This settled the matter and firmly established that a corporation could be sued for malicious prosecution or fraud or defamation involving malice as an essential ingredient.

However, the company shall not be liable if the conduct of its employee or employee or officer is not authorized by its company articles. The case of Poulton v London & S.W.Rly. The company [iv] is the main decider in this matter. In this case, a station master in the employ of the defendant railroad company arrested the plaintiff for refusing to pay freight for a horse transported by the railroad.

The railway company had power under an Act of Parliament to arrest a person who failed to pay a fare, but not to arrest a person for non-payment of freight for the carriage of goods. The court held that the company was not liable because it itself had no power to arrest for such non-payment and therefore could not delegate such power to the station master (his employee) to do so.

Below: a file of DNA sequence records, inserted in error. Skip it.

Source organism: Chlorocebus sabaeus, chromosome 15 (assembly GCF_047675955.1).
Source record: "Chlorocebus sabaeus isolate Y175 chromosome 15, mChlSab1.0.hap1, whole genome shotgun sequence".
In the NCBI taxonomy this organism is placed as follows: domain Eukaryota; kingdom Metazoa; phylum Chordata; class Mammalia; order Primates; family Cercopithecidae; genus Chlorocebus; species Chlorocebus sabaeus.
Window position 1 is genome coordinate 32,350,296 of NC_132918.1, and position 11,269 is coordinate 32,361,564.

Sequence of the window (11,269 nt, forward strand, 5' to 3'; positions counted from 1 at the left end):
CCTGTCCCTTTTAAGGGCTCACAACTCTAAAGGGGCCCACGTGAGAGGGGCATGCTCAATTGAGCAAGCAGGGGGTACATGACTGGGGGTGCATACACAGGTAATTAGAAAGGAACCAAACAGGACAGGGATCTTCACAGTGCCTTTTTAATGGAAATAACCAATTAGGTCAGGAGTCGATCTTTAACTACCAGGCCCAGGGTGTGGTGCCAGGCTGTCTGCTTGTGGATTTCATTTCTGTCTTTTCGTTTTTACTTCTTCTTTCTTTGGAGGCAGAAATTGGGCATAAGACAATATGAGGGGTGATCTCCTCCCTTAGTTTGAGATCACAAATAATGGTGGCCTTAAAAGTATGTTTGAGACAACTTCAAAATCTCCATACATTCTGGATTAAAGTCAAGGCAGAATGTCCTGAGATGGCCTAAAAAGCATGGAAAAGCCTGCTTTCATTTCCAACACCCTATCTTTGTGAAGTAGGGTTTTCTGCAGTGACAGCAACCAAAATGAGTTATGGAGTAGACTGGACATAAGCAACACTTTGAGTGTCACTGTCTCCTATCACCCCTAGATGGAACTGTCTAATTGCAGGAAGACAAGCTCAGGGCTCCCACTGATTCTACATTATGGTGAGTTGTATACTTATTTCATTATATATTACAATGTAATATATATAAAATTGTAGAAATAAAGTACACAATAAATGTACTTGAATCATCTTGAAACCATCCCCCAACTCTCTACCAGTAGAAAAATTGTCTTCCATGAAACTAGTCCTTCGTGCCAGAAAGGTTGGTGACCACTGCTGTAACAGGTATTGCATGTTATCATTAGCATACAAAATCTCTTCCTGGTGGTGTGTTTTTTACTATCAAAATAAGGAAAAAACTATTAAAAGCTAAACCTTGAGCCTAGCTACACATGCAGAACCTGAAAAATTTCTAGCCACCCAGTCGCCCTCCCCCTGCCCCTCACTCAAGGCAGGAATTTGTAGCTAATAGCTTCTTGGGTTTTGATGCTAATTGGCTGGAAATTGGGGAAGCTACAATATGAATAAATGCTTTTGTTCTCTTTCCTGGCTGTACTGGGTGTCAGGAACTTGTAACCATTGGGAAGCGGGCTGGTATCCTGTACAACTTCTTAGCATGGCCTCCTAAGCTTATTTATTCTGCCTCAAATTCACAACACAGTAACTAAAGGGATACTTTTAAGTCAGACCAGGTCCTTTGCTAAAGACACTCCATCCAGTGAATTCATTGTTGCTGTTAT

The plaintiff's remedy for illegal arrest in such a case could be directed against the station master personally and not against the railroad company as the master of its employee. The reason for the decision appears to be that the superintendent had no implied authority to arrest the plaintiff on behalf of the railway company, so that he could not be held liable for an act to which the agent was not authorized and he held that the railway company could not be vicariously liable.

Companies Act, 2013

In addition to the above liability, the company also has civil liability under the Companies Act 2013. Misstatements in the prospectus have been subject to civil liability under Section 35. If any person has subscribed for the company's securities during the issuance of the prospectus, which contains the misstatements, and as a result has received any damage or loss, the director of the company at the time of issue of the prospectus, the founder of the company and any person named in the prospectus would be liable to indemnify the persons who suffer any loss as a result.